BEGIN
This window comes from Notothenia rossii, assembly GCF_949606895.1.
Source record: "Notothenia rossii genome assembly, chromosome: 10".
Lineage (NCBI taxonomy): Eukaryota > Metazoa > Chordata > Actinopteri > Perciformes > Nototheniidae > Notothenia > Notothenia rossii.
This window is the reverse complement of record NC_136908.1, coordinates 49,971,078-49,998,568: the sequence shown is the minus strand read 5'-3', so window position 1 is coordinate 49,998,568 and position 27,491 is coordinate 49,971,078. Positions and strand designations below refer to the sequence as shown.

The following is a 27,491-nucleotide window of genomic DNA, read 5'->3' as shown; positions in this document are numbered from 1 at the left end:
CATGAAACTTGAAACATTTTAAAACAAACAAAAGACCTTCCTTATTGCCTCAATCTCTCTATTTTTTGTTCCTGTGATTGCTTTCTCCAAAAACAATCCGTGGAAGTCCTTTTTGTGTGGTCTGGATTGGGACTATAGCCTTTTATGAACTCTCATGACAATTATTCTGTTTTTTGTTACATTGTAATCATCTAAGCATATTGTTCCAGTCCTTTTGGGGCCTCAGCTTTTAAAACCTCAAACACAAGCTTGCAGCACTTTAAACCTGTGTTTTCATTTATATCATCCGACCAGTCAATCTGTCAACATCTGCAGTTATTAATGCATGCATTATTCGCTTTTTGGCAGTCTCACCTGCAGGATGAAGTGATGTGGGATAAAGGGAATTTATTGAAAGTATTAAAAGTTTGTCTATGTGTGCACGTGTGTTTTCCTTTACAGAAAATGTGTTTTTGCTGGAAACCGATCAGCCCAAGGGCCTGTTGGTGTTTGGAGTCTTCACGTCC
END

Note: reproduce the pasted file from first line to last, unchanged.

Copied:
This window comes from Notothenia rossii, assembly GCF_949606895.1.
Source record: "Notothenia rossii genome assembly, chromosome: 10".
Lineage (NCBI taxonomy): Eukaryota > Metazoa > Chordata > Actinopteri > Perciformes > Nototheniidae > Notothenia > Notothenia rossii.
This window is the reverse complement of record NC_136908.1, coordinates 49,971,078-49,998,568: the sequence shown is the minus strand read 5'-3', so window position 1 is coordinate 49,998,568 and position 27,491 is coordinate 49,971,078. Positions and strand designations below refer to the sequence as shown.

The following is a 27,491-nucleotide window of genomic DNA, read 5'->3' as shown; positions in this document are numbered from 1 at the left end:
CATGAAACTTGAAACATTTTAAAACAAACAAAAGACCTTCCTTATTGCCTCAATCTCTCTATTTTTTGTTCCTGTGATTGCTTTCTCCAAAAACAATCCGTGGAAGTCCTTTTTGTGTGGTCTGGATTGGGACTATAGCCTTTTATGAACTCTCATGACAATTATTCTGTTTTTTGTTACATTGTAATCATCTAAGCATATTGTTCCAGTCCTTTTGGGGCCTCAGCTTTTAAAACCTCAAACACAAGCTTGCAGCACTTTAAACCTGTGTTTTCATTTATATCATCCGACCAGTCAATCTGTCAACATCTGCAGTTATTAATGCATGCATTATTCGCTTTTTGGCAGTCTCACCTGCAGGATGAAGTGATGTGGGATAAAGGGAATTTATTGAAAGTATTAAAAGTTTGTCTATGTGTGCACGTGTGTTTTCCTTTACAGAAAATGTGTTTTTGCTGGAAACCGATCAGCCCAAGGGCCTGTTGGTGTTTGGAGTCTTCACGTCC